The Federal Circuit has refined the standard for what constitutes Section 103 analogous art in Innovention Toys, LLC v MGA Entertainment, Inc (No 2010-1290 (Fed Cir 21st Mar 2011). In an opinion by Judge Lourie, the court held that references outside of an applicant's field of endeavour are still reasonably pertinent, and therefore analogous art, if they have the same purpose as that of the claimed invention. This decision may well increase the amount of prior art assertable against a patent holder or applicant.

The case involved an obviousness challenge to Innovention's patent, which describes a chess-like board game having lasers and moveable pieces provided with mirrors. Players move these pieces around the board in an effort to strike an opponent's target piece with a laser beam reflected by the mirrors. Innovention filed suit in the Eastern District of Louisiana accusing MGA of infringing its patent.

During summary judgment proceedings at the district court, MGA presented several pieces of prior art that it claimed rendered the Innovention patent obvious. First, MGA presented a pair of articles ("the laser chess references") describing a computerised chess-like game that involved positioning pieces on a digital board and striking an opponent's target with a virtual laser reflected by the pieces. MGA also put forth a patent ("the Swift patent") directed to a table-top, chess-like game involving mirrored pieces and laser beams. Although the Swift patent did not describe moveable target pieces, as required by Innovention's claims, MGA alleged that the laser chess references disclosed this feature, albeit in the context of a computer game. Innovention responded by arguing that the laser chess references were non-analogous art because they, unlike the Innovention patent's claims, were directed to virtual, not real-world, games. The district court agreed and ruled Innovention's patent non-obvious. MGA appealed.

On appeal, the Federal Circuit held that the district court did not properly consider both prongs of the test for analogous art – that the cited reference be either:

  • Within the applicant's field of endeavour.
  • Reasonably pertinent to the particular problem with which the inventor was involved (In re Bigio, 381 F 3d 1320, 1325 (Fed Cir 2004)).

A reasonably pertinent reference is one that "logically would have commended itself to an inventor's attention in considering his problem" (In re Clay, 966 F 2d 656, 659 (Fed Cir 1992)).

In rejecting the district court's analysis, the Federal Circuit elaborated on the second prong of the analogous art test. Specifically, the court held that a reference will be reasonably pertinent, and therefore analogous art, if directed to the same purpose or goal as that of the claimed invention. In its ruling, the Federal Circuit has, implicitly, rejected a narrow application of the test for analogous art.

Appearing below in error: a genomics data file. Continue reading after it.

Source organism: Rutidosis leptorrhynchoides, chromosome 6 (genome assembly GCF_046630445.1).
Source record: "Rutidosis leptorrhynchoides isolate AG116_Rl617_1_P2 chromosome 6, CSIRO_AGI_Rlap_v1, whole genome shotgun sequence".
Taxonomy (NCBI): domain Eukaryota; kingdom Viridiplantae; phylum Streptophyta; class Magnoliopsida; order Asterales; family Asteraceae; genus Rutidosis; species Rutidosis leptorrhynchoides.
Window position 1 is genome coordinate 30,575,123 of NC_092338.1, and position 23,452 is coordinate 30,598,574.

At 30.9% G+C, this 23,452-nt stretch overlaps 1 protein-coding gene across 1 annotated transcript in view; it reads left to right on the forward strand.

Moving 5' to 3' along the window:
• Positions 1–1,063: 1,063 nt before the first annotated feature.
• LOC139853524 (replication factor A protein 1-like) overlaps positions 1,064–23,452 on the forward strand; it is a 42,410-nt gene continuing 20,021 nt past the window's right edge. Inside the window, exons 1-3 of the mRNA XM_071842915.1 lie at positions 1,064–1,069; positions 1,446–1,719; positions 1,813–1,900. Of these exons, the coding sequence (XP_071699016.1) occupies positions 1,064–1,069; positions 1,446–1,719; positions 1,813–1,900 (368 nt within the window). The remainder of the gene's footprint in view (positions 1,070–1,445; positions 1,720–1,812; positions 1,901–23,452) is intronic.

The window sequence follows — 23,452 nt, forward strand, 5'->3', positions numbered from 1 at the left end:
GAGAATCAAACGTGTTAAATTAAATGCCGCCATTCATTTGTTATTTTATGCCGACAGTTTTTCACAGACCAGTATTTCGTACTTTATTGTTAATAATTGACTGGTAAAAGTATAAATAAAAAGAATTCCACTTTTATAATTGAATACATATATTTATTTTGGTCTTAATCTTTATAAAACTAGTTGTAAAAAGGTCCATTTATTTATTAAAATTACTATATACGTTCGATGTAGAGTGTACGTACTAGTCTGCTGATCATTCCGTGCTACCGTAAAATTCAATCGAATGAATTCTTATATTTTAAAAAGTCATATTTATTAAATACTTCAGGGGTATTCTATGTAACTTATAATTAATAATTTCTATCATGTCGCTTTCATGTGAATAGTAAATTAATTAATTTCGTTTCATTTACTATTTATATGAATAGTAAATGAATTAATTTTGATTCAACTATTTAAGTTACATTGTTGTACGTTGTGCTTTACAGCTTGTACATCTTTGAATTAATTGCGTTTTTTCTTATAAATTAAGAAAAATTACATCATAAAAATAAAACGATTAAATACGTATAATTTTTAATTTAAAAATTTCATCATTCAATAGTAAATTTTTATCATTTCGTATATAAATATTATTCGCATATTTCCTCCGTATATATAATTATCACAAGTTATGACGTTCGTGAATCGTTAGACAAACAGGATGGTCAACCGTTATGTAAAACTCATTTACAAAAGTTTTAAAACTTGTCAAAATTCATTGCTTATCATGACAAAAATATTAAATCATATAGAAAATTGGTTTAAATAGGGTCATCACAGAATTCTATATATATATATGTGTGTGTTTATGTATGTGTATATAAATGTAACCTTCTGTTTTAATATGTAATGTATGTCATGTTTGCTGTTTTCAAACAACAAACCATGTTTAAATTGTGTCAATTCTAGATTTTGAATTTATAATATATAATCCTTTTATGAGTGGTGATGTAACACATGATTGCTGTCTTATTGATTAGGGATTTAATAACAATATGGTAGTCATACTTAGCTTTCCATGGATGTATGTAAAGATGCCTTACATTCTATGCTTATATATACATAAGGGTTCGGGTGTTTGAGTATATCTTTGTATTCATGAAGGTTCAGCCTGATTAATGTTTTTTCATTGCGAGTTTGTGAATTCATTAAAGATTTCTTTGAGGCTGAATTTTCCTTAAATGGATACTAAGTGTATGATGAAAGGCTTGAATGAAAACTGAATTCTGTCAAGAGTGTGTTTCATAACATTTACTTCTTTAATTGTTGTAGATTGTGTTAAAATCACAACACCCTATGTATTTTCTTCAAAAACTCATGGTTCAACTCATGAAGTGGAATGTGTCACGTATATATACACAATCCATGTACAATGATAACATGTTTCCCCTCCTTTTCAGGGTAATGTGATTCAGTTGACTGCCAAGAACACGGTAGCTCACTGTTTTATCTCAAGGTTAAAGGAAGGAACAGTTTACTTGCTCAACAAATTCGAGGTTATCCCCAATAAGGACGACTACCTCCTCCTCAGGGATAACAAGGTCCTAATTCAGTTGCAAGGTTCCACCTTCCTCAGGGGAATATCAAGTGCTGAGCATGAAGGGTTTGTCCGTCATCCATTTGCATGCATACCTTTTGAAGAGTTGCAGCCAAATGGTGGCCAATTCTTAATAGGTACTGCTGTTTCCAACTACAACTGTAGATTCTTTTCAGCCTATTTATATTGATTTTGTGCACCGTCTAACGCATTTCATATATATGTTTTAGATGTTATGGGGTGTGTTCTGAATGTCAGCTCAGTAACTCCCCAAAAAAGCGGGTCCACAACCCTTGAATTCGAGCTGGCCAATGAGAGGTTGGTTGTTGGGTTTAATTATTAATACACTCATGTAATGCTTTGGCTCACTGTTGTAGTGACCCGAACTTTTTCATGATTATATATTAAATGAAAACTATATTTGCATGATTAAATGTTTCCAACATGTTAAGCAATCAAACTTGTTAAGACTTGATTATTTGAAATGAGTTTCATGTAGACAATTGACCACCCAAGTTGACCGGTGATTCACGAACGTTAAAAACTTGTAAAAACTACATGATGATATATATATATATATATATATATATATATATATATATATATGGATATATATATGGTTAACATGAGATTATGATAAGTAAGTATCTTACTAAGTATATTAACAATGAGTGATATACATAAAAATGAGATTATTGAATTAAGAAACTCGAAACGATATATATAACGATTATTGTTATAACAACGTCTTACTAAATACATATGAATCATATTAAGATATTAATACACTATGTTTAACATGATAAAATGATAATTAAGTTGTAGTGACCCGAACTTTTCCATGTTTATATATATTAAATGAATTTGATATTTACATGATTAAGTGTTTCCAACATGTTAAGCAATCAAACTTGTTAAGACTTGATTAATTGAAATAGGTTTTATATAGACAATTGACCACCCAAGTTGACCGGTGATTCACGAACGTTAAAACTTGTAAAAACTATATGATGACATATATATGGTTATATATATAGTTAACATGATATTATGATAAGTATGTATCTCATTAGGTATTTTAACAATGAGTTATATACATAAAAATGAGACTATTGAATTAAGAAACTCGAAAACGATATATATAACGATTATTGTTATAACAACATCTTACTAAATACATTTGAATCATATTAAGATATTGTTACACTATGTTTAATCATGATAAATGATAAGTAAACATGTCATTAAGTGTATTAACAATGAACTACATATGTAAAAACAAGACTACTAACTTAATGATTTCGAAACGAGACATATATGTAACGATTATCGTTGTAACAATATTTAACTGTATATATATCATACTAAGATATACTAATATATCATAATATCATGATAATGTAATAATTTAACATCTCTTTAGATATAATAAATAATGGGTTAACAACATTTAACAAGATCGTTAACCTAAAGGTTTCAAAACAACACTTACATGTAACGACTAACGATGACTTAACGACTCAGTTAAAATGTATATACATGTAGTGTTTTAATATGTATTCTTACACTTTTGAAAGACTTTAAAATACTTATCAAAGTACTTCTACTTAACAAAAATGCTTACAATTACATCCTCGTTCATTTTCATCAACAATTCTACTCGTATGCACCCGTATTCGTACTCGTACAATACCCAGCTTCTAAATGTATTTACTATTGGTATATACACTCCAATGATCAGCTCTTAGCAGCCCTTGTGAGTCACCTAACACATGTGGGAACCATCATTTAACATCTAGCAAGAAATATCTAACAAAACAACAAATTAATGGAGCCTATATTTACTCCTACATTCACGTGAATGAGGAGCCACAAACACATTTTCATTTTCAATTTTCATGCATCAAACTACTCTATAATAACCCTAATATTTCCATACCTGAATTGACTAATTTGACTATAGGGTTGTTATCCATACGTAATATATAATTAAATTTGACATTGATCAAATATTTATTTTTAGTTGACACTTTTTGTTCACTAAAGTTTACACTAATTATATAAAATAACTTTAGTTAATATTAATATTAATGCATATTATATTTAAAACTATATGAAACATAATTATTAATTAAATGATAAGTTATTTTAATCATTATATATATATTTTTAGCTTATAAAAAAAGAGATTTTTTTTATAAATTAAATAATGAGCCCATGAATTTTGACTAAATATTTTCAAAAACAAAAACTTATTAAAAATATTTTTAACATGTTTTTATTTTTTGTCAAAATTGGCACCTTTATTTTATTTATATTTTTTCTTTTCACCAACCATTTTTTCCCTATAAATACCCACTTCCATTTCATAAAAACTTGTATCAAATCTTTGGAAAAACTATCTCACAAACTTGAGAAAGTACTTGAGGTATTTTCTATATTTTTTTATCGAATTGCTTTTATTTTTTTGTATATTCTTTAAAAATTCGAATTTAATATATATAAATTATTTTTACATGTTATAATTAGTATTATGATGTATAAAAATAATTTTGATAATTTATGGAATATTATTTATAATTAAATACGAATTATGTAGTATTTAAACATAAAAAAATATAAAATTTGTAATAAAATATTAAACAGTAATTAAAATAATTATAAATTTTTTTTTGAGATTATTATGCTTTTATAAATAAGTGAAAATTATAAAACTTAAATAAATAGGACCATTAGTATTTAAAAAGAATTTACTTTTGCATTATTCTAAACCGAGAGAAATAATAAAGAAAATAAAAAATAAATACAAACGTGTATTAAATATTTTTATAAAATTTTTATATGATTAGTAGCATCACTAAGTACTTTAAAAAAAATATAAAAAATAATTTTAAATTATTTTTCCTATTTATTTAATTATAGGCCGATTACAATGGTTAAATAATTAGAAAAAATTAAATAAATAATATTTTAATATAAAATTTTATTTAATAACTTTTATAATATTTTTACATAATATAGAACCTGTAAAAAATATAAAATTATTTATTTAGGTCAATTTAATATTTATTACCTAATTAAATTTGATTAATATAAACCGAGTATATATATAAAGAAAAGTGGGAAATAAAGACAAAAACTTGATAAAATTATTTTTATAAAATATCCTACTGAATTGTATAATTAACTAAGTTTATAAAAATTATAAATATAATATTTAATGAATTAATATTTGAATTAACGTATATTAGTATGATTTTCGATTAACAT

In making its determination as to the claimed invention's purpose, the Federal Circuit noted the Innovention patent's description of game components, rules and distinctions over prior patents not directed to striking playing pieces with a laser beam. Similarly, the court held that the laser chess references "likewise describe specific playing pieces, rules, and objectives to create a chess-like, laser-based strategy game" (id at 14). These common descriptions in both the Innovention patent and the laser chess references supported the Federal Circuit's holding that the laser chess references were analogous art. Ultimately, the court concluded that both the Innovention patent and the laser chess references each dealt with the problem of game design. It further reasoned that:

"[b]asic game elements remain the same regardless of the medium in which they are implemented: whether molded in plastic by a mechanical engineer or coded in software by a computer scientist." (Id at 15.)

The application of the 'same purpose' standard necessarily depends on how narrowly (or broadly) a party interprets the purpose of a claimed invention or reference. In Innovention, the Federal Circuit appears to construe the purpose rather broadly: "detailing the specific game elements comprising a chess-like, laser-based strategy game" and "designing a winnable yet entertaining strategy game" (Innovention, slip op at 13-14). However, had the purpose been to create specific game elements for a chess-like, laser-based physical strategy game, the outcome may well have been different. While the game mechanics of both may share some common similarities, electronic and physical games each hold unique challenges, present unique problems and require different skill sets. On the other hand, the development of game rules, overall layout and similar mechanics may not differ substantially between virtual and real-world strategy games.

Going forward, the Federal Circuit and district courts will doubtless provide greater guidance to practitioners on how to determine the purpose of a particular invention or reference for analogous art purposes. For now, patent applicants should take care in defining and framing the goals of their inventions in applications and during prosecution, as well as the manner in which they distinguish prior art in their applications, as they may be inadvertently increasing the volume of prior art that can be used to invalidate their patents.